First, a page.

When we hear that something is against the law, we generally don't question where the law comes from. But 'the law' can mean a lot of things, from general ideas about jurisprudence all the way down to a written ordinance. And while the words 'law' and 'regulation' are often used interchangeably, they can refer to very distinct things.
Although the effect of laws and regulations can often be the same, it is important to understand how they are different.
Letter of the Law
Laws are the products of written statutes, passed by either the U.S. Congress or state legislatures. The legislatures create bills that, when passed by a vote, become statutory law.
For example, in response to the stock market crash of 1929, Congress passed the Securities and Exchange Act of 1934 in an effort to curb securities fraud and insider trading. The Act is codified in the United States Code as Title 15, Section 78a, and, among other things, prohibits the disclosure of false or misleading information related to securities transactions. The Securities and Exchange Act also created the Securities and Exchange Commission, tasked with enforcing federal securities laws.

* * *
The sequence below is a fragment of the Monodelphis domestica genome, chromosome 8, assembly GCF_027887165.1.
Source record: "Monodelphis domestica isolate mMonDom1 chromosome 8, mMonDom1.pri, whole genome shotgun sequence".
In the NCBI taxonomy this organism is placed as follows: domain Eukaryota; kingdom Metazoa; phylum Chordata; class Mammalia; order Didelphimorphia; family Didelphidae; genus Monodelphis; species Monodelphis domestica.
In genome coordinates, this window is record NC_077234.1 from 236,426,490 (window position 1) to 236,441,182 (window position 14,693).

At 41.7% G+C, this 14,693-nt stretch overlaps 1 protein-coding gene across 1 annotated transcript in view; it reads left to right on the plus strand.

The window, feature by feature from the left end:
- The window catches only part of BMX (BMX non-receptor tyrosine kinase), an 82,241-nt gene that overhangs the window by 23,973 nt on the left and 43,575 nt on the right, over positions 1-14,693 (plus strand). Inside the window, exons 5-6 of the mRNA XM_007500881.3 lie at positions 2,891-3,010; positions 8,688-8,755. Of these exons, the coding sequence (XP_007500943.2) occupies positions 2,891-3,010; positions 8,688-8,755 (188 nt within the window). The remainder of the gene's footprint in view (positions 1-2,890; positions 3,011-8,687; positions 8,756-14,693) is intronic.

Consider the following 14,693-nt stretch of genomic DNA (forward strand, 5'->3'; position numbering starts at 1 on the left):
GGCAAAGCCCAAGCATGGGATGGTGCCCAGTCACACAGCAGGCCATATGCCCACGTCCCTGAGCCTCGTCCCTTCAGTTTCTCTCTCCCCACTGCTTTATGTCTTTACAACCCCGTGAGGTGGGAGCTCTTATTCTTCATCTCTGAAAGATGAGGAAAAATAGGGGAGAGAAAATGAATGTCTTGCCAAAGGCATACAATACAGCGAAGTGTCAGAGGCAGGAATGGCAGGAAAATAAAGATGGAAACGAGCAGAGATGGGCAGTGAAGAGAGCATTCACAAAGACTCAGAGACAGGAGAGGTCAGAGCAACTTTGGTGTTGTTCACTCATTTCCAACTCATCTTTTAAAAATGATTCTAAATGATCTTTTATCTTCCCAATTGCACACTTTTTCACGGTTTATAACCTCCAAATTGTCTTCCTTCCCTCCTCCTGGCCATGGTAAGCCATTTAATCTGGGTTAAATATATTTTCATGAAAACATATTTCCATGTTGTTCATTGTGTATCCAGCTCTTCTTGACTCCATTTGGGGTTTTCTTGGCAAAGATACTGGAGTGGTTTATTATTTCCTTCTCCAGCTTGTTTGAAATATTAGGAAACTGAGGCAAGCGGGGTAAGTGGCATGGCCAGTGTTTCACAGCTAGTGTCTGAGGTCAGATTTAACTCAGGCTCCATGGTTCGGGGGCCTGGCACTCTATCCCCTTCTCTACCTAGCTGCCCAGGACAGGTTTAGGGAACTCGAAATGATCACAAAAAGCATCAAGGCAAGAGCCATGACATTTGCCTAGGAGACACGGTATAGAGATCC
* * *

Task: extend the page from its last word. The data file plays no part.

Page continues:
Rules of Regulations
Regulations, on the other hand, are standards and rules adopted by administrative agencies that govern how laws will be enforced. So an agency like the SEC can have its own regulations for enforcing major securities laws. For instance, while the Securities and Exchange Act prohibits using insider or nonpublic information to make trades, the SEC can have its own rules on how it will investigate charges of insider trading.
Like laws, regulations are codified and published so that parties are on notice regarding what is and isn't legal. And regulations often have the same force as laws, since, without them, regulatory agencies wouldn't be able to enforce laws.
If you need legal help with a regulatory question, you may want to talk to an experienced government agencies and programs attorney near you.